The pressurized fluid passing between the cylindrical surfaces 43 and 46 is delivered to the bearings 33 and 34 to serve as lubricant for those bearings.

A chucking cylinder 61 and a tubular chucking piston 62 are also mounted internally of the tubular member 27 behind the spindle 16. Pressurized hydraulic fluid for actuating the chucking piston 62 is supplied through conduit 63 and 64.

The drive shaft 26, which as noted above is connected by Splines 66 in sliding fit relation With the output member of the planetary transmission 24, is mounted for retation within the tubular chucking piston 62 by ballbearings 67 and 68. A nut 69 and a flange 71 connect the drive shaft 26 for axial movement with the chucking piston 62. The drive shaft 26 is connected by splines '72 to the spindle 16 and lubricant is supplied to the splines by a conduit 73 so that the drive shaft 26 is freely shiftable in an axial direction within the spindle 16. The righthand end of the drive shaft 26, as viewed in FIG. 2, is connected (by means not shown in FIG. 2) to the actuating mechanism for the chuck 14 so that the drive shaft 26 serves as the drawbar for the chuck.

Both the load piston 28 and the chucking piston 62 are kept from rotating by a key and slot arrangement. Since the chucking piston 62 does not need to rotate with respect to the load piston 28 there is no need for any rotating seals between these two components. Thus, the mounting of the drive shaft for rotation within the tubular chucking piston simplifies sealing problems and eliminates a potential source of friction losses.

The combined load cylinder and spindle construction shown in FIG. 2 is axially compact because all the rotating components are mounted within the load cylinder. It is also quite eflicient. As a result, substantially the entire amount of energy stored in the inertial weights 18 can be delivered to the workpieces WP1 and WP2 as weld heat with only negligible losses due to internal friction. This in turn greatly increases the precision with which the process can be performed and enables parts to be produced with uniformly high quality.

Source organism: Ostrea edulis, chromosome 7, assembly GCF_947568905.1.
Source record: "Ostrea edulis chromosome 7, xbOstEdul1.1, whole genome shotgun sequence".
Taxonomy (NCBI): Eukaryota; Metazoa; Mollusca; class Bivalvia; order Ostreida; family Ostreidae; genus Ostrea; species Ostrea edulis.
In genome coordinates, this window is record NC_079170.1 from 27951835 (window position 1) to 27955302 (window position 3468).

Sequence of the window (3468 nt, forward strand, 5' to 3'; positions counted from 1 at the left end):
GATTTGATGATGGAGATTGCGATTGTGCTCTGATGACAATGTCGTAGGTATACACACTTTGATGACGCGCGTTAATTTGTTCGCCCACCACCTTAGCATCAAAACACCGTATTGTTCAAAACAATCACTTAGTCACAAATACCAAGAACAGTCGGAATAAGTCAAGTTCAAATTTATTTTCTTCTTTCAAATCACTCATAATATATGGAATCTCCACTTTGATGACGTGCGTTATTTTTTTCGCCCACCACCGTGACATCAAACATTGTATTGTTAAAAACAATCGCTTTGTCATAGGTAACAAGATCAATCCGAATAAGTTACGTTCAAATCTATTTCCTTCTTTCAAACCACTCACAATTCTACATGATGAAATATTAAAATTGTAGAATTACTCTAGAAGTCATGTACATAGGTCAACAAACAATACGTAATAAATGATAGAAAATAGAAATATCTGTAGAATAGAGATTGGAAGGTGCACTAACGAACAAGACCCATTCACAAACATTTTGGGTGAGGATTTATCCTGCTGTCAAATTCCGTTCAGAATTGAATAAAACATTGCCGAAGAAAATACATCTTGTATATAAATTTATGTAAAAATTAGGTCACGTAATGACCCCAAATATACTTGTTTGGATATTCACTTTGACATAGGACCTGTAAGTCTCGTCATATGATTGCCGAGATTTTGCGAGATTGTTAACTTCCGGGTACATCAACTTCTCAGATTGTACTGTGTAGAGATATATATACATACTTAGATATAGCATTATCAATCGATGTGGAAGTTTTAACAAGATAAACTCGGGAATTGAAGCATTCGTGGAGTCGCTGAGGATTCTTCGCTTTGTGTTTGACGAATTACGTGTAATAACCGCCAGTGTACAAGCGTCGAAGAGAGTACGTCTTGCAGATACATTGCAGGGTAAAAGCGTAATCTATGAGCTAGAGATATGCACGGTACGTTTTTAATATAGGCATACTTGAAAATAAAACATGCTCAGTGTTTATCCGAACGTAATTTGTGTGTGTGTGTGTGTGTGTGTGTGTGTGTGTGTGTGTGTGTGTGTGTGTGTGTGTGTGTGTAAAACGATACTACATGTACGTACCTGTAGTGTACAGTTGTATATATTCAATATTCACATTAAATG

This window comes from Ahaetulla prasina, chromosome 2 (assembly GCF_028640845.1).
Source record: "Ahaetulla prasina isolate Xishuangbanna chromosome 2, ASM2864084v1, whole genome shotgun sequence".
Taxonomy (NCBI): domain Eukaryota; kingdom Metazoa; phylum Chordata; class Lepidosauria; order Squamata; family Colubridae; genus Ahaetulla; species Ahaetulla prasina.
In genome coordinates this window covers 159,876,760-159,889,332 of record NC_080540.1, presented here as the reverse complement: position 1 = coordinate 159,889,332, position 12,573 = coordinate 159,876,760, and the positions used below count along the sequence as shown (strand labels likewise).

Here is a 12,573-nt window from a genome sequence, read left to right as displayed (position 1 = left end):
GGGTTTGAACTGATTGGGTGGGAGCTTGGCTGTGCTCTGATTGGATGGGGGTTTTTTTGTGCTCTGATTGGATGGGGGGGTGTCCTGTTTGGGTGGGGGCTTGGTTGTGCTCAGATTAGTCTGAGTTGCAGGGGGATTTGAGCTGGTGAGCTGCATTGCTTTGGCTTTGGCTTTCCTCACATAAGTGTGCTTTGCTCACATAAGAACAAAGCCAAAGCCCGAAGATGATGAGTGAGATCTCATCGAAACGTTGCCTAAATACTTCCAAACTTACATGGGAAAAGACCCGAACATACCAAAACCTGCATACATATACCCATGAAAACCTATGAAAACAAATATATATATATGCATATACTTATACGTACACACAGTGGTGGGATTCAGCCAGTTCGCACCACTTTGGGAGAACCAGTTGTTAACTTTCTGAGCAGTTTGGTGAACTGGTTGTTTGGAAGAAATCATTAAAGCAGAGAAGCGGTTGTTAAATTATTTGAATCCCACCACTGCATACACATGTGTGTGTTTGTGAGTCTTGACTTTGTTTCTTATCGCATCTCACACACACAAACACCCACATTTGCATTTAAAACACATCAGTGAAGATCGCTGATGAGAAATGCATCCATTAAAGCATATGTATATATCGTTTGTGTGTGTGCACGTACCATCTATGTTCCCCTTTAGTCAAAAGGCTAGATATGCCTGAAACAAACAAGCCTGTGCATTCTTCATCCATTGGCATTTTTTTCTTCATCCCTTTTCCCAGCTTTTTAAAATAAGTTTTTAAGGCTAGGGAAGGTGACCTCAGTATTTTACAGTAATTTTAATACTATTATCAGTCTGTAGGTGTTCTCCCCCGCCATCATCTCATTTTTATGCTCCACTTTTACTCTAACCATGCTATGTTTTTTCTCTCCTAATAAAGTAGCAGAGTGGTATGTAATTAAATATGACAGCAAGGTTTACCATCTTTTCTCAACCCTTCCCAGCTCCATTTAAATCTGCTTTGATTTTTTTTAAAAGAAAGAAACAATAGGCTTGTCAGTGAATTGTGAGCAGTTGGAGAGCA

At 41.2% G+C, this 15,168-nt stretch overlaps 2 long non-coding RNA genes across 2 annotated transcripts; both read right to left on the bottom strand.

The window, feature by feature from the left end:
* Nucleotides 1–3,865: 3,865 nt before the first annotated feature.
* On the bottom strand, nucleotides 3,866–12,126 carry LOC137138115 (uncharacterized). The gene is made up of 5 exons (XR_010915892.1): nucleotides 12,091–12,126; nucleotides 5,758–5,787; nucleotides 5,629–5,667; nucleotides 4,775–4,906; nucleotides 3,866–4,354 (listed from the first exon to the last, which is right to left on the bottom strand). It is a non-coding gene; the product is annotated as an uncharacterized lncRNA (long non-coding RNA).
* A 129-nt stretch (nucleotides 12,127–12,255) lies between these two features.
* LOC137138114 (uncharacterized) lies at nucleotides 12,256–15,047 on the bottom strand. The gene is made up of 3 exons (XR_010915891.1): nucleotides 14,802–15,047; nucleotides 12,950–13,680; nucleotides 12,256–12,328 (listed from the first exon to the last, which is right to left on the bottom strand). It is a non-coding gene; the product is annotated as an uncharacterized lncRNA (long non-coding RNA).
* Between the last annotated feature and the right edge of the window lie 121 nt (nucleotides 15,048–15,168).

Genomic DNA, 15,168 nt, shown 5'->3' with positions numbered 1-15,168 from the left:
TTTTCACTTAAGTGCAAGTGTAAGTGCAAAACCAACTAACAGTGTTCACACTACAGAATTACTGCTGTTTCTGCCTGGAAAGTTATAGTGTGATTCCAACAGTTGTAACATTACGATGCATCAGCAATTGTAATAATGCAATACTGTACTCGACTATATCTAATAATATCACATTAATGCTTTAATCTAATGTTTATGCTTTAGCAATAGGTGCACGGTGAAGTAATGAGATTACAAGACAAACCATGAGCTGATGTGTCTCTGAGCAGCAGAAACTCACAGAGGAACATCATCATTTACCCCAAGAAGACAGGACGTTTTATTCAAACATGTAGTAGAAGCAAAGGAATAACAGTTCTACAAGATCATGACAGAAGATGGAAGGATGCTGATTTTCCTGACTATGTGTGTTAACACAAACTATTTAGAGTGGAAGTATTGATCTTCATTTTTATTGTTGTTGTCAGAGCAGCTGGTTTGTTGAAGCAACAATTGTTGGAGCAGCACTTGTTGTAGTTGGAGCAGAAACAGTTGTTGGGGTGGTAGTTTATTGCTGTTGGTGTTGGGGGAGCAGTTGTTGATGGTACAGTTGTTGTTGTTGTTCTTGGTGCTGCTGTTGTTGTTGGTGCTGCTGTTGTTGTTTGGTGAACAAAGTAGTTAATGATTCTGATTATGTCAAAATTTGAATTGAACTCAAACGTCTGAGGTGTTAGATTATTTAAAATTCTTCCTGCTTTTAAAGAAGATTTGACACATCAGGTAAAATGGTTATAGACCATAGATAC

It is believed that the operation of the combined load cylinder and spindle will be apparent from the above description. However, onecycle of operation will be briefly reviewed. After new parts to be welded have been clamped in the chucks the clutch 23 is engaged and the motor 19 accelerates the spindle to a preselected speed. The clutch 23 is then disengaged, and with the spindle 16 and inertial weights 18 rotating freely at the desired speed, pressure is supplied to the conduit 29 to move the load piston 28 (to the right as viewed in FIG. 2) to engage the parts with the desired load. After the parts have been engaged in rubbing contact and the stored energy of the inertial weights 18 has been expended as the weld is completed, pressurized fluid is supplied to the conduit 63 to shift the drive shaft 26 (which at that time is not rotating) in a direction to unclamp the jaws of the chuck 14. The welded parts can then be removed from the welding machine, new parts inserted in the chucks and a new cycle of operation started.